The existing navigational system for spinal reconstructions called fluoroscopy presents significant visual and physiological disadvantages. Fluoroscopy has a limited field of view of the spinal column and emits a significant amount of radiation that affects the patient and the surgical team. Implementation of a machine learning (ML) and computer vision based navigational system eliminates these risks. An augmented reality headset, gives the surgeon the ability to see the real-world and pertinent medical data. These data were parsed through ML algorithms that mapped the spinal column, suggested the best approach, and would guide the surgeon in real-time. The project was tested in two phases: algorithmic and real-world viability. Algorithmically, the performance was measured by training and testing over 2,000 patient’s publicly available CT and MRI scans. The data were used to build and predict spine structures and behavior. The real-world testing was conducted through an augmented reality headset and data was validated post-operatively from 34 observed surgeries. Algorithmic performance measured found that the algorithm created a map of the spine within 88 seconds with 98.6% accuracy. The real-world testing found that the headset was able to map the vertebrae and suggest the correct approach 96.6% of the time within 1.33 mm accuracy of the true values. The data suggest that the developed navigational system would be a pragmatic and economically viable replacement for fluoroscopy. The easily integratabtle and mobile nature of the diagnostic device makes it viable in both medical centers as well as remote locations (i.e. war zones and developing regions).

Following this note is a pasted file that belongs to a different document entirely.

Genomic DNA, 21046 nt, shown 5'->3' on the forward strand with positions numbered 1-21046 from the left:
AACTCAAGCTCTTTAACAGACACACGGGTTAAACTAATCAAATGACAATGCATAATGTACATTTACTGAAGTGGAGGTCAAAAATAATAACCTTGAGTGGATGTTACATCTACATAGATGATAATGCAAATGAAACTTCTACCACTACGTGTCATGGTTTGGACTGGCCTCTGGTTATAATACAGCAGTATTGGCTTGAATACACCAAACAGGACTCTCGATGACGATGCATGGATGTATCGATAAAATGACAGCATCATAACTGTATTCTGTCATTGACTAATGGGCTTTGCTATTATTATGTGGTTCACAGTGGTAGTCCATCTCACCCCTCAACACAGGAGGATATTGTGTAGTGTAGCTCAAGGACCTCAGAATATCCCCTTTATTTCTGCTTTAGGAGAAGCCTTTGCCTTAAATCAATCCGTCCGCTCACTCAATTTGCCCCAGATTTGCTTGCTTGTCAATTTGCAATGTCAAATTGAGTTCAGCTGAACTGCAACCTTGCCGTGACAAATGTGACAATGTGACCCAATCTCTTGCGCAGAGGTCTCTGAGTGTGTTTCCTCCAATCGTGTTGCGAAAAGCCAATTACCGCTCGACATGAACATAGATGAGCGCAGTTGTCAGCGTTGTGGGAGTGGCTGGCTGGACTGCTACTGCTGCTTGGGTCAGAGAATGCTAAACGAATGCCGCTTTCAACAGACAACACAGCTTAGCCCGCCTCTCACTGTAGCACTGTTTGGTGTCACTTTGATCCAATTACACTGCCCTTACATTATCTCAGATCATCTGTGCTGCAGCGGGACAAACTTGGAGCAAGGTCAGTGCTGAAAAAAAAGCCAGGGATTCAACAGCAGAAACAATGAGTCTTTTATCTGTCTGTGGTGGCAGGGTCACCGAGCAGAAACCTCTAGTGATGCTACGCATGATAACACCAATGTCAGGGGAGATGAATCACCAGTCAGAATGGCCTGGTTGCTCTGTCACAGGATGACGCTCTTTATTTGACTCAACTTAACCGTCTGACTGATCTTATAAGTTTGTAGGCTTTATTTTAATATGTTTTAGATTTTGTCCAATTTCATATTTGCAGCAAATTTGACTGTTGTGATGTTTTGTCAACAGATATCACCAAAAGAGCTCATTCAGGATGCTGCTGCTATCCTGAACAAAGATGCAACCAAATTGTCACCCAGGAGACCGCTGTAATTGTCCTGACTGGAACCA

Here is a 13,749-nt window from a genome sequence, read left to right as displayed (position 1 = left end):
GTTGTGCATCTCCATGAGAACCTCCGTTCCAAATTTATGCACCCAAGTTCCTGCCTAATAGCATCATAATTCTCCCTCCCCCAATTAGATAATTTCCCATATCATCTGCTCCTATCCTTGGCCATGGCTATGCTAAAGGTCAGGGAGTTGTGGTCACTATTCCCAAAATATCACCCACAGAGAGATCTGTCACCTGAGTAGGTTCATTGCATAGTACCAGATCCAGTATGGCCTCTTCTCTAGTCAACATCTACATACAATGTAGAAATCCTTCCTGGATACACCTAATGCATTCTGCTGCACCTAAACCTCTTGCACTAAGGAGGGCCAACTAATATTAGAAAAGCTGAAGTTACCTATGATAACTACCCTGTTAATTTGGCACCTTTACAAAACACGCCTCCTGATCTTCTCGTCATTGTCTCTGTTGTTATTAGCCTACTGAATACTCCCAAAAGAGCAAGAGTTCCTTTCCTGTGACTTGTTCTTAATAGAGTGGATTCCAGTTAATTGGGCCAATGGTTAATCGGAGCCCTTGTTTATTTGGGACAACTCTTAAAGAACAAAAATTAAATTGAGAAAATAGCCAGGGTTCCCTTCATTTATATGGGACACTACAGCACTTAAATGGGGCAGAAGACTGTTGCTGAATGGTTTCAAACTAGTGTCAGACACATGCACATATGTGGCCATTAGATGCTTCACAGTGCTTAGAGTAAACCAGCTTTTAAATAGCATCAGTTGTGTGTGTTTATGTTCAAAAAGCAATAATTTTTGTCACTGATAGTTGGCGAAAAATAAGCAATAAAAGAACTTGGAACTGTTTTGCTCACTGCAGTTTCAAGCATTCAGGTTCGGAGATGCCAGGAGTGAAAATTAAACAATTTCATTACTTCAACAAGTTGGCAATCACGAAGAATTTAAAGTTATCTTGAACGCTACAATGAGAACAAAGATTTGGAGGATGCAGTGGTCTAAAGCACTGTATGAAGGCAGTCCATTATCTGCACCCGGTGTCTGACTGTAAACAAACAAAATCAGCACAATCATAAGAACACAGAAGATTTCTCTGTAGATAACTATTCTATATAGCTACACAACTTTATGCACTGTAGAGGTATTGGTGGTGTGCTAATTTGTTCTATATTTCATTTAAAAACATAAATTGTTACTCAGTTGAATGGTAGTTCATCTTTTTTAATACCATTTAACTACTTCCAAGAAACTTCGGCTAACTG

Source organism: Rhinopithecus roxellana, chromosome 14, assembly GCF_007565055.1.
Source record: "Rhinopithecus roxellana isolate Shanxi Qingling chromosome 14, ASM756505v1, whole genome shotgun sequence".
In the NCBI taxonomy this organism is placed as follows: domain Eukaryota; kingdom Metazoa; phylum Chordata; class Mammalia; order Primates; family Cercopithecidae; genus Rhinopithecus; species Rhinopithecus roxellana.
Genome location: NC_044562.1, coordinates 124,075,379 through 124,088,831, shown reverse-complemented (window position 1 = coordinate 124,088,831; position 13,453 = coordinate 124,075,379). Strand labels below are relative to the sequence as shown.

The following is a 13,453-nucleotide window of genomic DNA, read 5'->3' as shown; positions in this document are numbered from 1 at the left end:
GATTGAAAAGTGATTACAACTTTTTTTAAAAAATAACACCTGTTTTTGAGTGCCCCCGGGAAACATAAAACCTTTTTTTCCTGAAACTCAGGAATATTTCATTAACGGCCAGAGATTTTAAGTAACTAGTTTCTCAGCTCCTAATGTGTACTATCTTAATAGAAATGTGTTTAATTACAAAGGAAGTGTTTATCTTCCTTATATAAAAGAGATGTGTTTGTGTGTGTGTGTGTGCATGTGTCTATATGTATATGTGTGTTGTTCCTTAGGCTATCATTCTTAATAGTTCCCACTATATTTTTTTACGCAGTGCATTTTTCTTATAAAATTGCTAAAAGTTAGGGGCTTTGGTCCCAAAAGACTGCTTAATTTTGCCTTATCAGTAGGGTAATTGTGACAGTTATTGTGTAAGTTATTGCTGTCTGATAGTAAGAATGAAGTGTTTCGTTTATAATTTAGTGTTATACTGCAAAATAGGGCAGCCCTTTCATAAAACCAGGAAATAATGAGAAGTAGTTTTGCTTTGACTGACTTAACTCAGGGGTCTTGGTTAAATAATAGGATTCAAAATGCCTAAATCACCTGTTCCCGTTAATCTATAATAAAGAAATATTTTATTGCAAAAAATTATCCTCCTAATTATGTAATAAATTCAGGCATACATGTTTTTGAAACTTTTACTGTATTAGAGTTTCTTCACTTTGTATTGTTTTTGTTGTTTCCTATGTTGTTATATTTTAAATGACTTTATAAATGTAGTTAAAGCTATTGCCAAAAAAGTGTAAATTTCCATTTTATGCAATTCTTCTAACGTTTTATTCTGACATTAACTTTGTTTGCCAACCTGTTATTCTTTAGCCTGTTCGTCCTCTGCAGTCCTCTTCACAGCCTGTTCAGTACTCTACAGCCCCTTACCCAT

Gordon E. Moore Award
First Award of $3,000
Fondazione Bruno Kessler: Award to participate in summer school "Web Valley" in Trento, Italy
King Abdul-Aziz &
his Companions Foundation for Giftedness and Creativity: Award of $1500 in Machine Learning in Real-World Chemistry or Environmental Applications
Intel ISEF Best of Category Award of $5,000